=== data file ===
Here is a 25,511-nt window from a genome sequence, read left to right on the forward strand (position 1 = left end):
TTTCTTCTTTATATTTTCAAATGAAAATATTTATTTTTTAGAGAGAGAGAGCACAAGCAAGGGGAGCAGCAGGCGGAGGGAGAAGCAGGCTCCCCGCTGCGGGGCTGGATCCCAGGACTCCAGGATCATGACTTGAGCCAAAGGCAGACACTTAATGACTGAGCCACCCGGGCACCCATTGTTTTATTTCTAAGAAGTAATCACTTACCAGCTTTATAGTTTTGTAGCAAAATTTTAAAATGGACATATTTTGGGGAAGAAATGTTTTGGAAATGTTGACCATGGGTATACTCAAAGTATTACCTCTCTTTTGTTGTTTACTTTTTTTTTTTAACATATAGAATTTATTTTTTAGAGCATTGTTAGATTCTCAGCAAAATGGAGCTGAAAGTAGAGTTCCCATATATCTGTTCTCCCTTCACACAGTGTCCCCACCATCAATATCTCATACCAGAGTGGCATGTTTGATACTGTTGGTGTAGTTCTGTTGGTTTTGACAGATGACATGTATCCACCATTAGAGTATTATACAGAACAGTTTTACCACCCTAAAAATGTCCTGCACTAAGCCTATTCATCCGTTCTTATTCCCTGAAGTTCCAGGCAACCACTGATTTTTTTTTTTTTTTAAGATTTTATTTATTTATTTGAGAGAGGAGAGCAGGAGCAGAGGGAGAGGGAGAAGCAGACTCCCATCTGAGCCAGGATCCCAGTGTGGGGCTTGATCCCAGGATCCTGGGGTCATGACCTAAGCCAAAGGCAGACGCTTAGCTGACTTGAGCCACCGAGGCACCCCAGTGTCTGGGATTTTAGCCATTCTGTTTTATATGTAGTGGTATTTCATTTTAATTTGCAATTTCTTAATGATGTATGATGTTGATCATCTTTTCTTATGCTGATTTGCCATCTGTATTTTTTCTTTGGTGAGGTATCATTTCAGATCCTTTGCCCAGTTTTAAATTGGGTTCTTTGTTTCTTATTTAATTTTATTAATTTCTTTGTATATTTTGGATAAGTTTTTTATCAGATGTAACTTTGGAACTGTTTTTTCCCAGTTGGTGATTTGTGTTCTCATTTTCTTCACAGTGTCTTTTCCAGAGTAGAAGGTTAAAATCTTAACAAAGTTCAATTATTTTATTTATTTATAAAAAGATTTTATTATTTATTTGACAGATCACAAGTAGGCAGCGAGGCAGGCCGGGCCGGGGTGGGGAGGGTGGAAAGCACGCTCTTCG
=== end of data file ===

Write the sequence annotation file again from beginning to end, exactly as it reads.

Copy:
Here is a 25,511-nt window from a genome sequence, read left to right on the forward strand (position 1 = left end):
TTTCTTCTTTATATTTTCAAATGAAAATATTTATTTTTTAGAGAGAGAGAGCACAAGCAAGGGGAGCAGCAGGCGGAGGGAGAAGCAGGCTCCCCGCTGCGGGGCTGGATCCCAGGACTCCAGGATCATGACTTGAGCCAAAGGCAGACACTTAATGACTGAGCCACCCGGGCACCCATTGTTTTATTTCTAAGAAGTAATCACTTACCAGCTTTATAGTTTTGTAGCAAAATTTTAAAATGGACATATTTTGGGGAAGAAATGTTTTGGAAATGTTGACCATGGGTATACTCAAAGTATTACCTCTCTTTTGTTGTTTACTTTTTTTTTTTAACATATAGAATTTATTTTTTAGAGCATTGTTAGATTCTCAGCAAAATGGAGCTGAAAGTAGAGTTCCCATATATCTGTTCTCCCTTCACACAGTGTCCCCACCATCAATATCTCATACCAGAGTGGCATGTTTGATACTGTTGGTGTAGTTCTGTTGGTTTTGACAGATGACATGTATCCACCATTAGAGTATTATACAGAACAGTTTTACCACCCTAAAAATGTCCTGCACTAAGCCTATTCATCCGTTCTTATTCCCTGAAGTTCCAGGCAACCACTGATTTTTTTTTTTTTTTAAGATTTTATTTATTTATTTGAGAGAGGAGAGCAGGAGCAGAGGGAGAGGGAGAAGCAGACTCCCATCTGAGCCAGGATCCCAGTGTGGGGCTTGATCCCAGGATCCTGGGGTCATGACCTAAGCCAAAGGCAGACGCTTAGCTGACTTGAGCCACCGAGGCACCCCAGTGTCTGGGATTTTAGCCATTCTGTTTTATATGTAGTGGTATTTCATTTTAATTTGCAATTTCTTAATGATGTATGATGTTGATCATCTTTTCTTATGCTGATTTGCCATCTGTATTTTTTCTTTGGTGAGGTATCATTTCAGATCCTTTGCCCAGTTTTAAATTGGGTTCTTTGTTTCTTATTTAATTTTATTAATTTCTTTGTATATTTTGGATAAGTTTTTTATCAGATGTAACTTTGGAACTGTTTTTTCCCAGTTGGTGATTTGTGTTCTCATTTTCTTCACAGTGTCTTTTCCAGAGTAGAAGGTTAAAATCTTAACAAAGTTCAATTATTTTATTTATTTATAAAAAGATTTTATTATTTATTTGACAGATCACAAGTAGGCAGCGAGGCAGGCCGGGCCGGGGTGGGGAGGGTGGAAAGCACGCTCTTCG